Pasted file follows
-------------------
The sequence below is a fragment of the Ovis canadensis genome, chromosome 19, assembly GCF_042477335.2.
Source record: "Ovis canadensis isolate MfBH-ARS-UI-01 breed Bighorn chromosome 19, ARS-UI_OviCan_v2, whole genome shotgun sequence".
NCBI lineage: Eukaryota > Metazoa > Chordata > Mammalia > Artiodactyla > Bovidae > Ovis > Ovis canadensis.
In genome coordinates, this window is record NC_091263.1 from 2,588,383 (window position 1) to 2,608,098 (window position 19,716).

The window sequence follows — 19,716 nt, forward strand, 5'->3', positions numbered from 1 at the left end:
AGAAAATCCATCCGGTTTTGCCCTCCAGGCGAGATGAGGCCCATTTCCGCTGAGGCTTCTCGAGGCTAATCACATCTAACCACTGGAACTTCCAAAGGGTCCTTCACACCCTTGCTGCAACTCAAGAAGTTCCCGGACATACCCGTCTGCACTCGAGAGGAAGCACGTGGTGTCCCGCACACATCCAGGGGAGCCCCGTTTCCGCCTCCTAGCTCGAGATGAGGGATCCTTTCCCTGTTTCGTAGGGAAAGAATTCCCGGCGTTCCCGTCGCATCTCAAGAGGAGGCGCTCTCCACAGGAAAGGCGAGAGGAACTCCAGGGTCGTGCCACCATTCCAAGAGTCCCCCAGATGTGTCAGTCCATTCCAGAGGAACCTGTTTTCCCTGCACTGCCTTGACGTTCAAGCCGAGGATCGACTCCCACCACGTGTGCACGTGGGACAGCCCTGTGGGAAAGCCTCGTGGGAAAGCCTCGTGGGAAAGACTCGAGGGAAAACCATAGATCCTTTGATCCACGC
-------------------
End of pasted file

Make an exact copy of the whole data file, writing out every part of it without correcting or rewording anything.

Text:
The sequence below is a fragment of the Ovis canadensis genome, chromosome 19, assembly GCF_042477335.2.
Source record: "Ovis canadensis isolate MfBH-ARS-UI-01 breed Bighorn chromosome 19, ARS-UI_OviCan_v2, whole genome shotgun sequence".
NCBI lineage: Eukaryota > Metazoa > Chordata > Mammalia > Artiodactyla > Bovidae > Ovis > Ovis canadensis.
In genome coordinates, this window is record NC_091263.1 from 2,588,383 (window position 1) to 2,608,098 (window position 19,716).

The window sequence follows — 19,716 nt, forward strand, 5'->3', positions numbered from 1 at the left end:
AGAAAATCCATCCGGTTTTGCCCTCCAGGCGAGATGAGGCCCATTTCCGCTGAGGCTTCTCGAGGCTAATCACATCTAACCACTGGAACTTCCAAAGGGTCCTTCACACCCTTGCTGCAACTCAAGAAGTTCCCGGACATACCCGTCTGCACTCGAGAGGAAGCACGTGGTGTCCCGCACACATCCAGGGGAGCCCCGTTTCCGCCTCCTAGCTCGAGATGAGGGATCCTTTCCCTGTTTCGTAGGGAAAGAATTCCCGGCGTTCCCGTCGCATCTCAAGAGGAGGCGCTCTCCACAGGAAAGGCGAGAGGAACTCCAGGGTCGTGCCACCATTCCAAGAGTCCCCCAGATGTGTCAGTCCATTCCAGAGGAACCTGTTTTCCCTGCACTGCCTTGACGTTCAAGCCGAGGATCGACTCCCACCACGTGTGCACGTGGGACAGCCCTGTGGGAAAGCCTCGTGGGAAAGCCTCGTGGGAAAGACTCGAGGGAAAACCATAGATCCTTTGATCCACGC